5 Key Steps for Trump to Bridge Divides

In some ways it can feel like the country is splintering after the recent presidential election. Protests against President-elect Trump are now taking place in cities across the country. Vandalism of churches and physical violence in the name of Trump are emerging. The nation seems to be fracturing along lines of smaller tribes, where people are divided by race and ethnicity, where they live and who they routinely talk with. One question is: What should Mr. Trump do now?

Let me acknowledge first that one-half of the country is still celebrating a victory, while the other half worries deeply about exactly what might happen as the Trump presidency takes hold. But this much I also know from my ongoing travels in working with communities across the country from Kentucky to Washington State and everyplace in-between: Americans are yearning to restore a sense of belief that we can get things done together and re-ignite a can do spirit.

Of course, this won’t be easy, especially now, when the rawness of the election season is still with us. Nevertheless, restoring a sense of belief in our ability to come together and get things done is perhaps the most important task that all of us—including our new president-elect—must do. Thus amid all the choices he must make over the coming weeks, Mr. Trump must also choose whether he wants to demonstrate, as he says, his desire to be president of all of America. If so, here are five immediate steps he should take to make a down payment on that goal:

1) Go to a defamed church and emphatically denounce such actions. Across the country, stories are emerging about churches and other buildings being vandalized with defamatory statements. Just down the road from my office in nearby Silver Spring, Maryland the racist message of, “Trump nation. Whites only.” was painted across a church banner advertising a Spanish-language service. Mr. Trump should come to Silver Spring, and others communities where similar vandalism has occurred, and in no uncertain terms denounce such actions.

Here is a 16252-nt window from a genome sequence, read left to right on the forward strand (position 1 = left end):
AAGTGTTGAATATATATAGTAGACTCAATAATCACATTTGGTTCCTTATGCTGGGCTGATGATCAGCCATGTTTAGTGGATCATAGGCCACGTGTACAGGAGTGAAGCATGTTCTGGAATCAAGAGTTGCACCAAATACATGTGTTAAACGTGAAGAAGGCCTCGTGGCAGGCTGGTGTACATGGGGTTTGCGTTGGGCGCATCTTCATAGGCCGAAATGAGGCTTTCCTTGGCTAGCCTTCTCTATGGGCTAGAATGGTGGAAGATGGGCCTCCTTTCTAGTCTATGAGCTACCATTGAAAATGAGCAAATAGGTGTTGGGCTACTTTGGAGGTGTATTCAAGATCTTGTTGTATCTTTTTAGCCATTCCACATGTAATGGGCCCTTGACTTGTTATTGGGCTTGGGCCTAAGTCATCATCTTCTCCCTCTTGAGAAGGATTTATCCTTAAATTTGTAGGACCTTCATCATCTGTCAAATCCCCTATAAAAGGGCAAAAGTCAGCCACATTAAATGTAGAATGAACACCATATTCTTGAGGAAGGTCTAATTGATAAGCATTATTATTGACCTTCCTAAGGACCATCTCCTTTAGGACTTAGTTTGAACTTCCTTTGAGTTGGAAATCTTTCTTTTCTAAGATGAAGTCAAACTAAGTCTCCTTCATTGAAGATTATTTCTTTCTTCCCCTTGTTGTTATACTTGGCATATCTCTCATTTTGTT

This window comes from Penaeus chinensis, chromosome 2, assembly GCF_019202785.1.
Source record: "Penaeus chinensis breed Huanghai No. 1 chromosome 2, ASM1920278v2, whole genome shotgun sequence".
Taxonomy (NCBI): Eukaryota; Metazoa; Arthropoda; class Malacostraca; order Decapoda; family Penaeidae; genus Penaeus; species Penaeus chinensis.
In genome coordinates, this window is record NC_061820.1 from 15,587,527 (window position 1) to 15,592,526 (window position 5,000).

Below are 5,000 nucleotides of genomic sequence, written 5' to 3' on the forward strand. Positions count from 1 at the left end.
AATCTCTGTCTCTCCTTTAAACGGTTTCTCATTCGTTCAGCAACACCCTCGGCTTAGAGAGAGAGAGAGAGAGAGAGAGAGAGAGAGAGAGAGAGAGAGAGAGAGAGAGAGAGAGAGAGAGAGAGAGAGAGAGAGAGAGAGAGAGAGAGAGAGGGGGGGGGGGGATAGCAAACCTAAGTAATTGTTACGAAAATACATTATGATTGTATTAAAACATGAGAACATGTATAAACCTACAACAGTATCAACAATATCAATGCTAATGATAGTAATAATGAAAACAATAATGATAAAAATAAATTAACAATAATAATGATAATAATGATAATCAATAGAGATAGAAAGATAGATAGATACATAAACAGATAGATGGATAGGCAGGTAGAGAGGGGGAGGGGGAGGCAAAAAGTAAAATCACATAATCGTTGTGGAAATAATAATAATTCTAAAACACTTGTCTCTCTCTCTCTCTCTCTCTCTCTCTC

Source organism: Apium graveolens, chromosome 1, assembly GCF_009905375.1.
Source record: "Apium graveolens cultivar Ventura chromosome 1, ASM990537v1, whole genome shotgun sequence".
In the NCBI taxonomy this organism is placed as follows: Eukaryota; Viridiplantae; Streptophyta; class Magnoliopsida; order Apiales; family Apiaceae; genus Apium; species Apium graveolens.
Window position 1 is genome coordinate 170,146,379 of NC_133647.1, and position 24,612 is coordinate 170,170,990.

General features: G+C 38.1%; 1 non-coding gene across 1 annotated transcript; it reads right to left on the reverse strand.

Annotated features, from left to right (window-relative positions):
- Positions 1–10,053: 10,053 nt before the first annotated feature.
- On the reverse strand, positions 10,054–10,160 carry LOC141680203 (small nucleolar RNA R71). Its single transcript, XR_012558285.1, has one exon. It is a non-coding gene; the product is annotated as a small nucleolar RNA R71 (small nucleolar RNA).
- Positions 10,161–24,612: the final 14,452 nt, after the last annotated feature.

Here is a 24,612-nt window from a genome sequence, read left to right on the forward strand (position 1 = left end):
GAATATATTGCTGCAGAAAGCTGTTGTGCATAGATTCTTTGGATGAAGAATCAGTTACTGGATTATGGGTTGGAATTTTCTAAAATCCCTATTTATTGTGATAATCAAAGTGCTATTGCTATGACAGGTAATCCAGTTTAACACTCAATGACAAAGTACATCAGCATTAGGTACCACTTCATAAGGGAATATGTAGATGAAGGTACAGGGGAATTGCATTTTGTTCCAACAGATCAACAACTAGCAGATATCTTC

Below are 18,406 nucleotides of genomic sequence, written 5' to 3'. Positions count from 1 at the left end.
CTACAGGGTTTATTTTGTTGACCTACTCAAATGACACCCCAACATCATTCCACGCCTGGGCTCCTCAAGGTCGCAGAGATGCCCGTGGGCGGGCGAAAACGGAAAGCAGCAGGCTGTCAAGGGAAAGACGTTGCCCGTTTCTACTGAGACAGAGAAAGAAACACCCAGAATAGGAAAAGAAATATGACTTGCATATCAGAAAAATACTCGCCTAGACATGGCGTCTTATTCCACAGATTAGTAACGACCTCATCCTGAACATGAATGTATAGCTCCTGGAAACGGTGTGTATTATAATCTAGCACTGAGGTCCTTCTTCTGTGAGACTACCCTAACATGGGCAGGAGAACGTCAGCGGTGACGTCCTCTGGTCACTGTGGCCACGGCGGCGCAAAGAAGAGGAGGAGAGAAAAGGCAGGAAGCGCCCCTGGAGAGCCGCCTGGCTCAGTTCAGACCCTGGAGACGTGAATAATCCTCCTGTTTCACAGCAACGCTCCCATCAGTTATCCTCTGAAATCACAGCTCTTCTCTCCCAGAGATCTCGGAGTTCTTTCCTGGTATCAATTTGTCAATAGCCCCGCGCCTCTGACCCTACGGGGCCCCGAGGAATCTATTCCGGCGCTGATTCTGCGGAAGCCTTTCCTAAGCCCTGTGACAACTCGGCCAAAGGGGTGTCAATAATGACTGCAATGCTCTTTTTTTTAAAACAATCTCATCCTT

2) Make cabinet appointments that demonstrate crossing dividing lines. Given the deep divisions in the country, Mr. Trump has the opportunity to make at least some cabinet and senior-level appointments that signal that he is willing to bridge dividing lines. Early signals suggest this won’t happen; that would be a mistake.

3) Visit publicly with Muslim Americans and others. The presidential campaign was nothing less than nasty and bitter, and many Americans—including Muslims, people of color and the disabled, among others—were often singled out for derision. Now, Mr. Trump should publicly engage these members of our country and demonstrate that he sees and hears them and that they are each and all valued.

4) Find near-term actions rooted in common ground. In such a divided time—when so many people feel that Washington, D.C. is broken—Mr. Trump would be well advised to find at least some early policy initiatives that bring Republicans and Democrats together. There are any number of places where this might be possible, including infrastructure.

5) Remind us of core American values. There are values that bind our nation together, such as opportunity for all, fairness and liberty. Of course, people have different views—and lived experiences—with these values. But Mr. Trump should speak to his understanding of these values and call Americans to fulfill them.

Equally important to taking these steps is that he must take them with sincerity and a real affection for all people—not simply as a publicity stunt. He must accept that taking such steps will be met with skepticism but have a willingness and the conviction to keep at it.

This presidential election revealed deep divisions in the country. In a recent NPR interview, I said that many Americans, who voted for either candidate or who chose not to vote at all, feel that they are not seen and heard. That they are not valued. That their future is in jeopardy. Mr. Trump is now the president-elect of our United States. Despite policy differences that exist, and which now must be argued out, he must takes steps to help bridge the divides in the nation. Now is the time. He must not wait.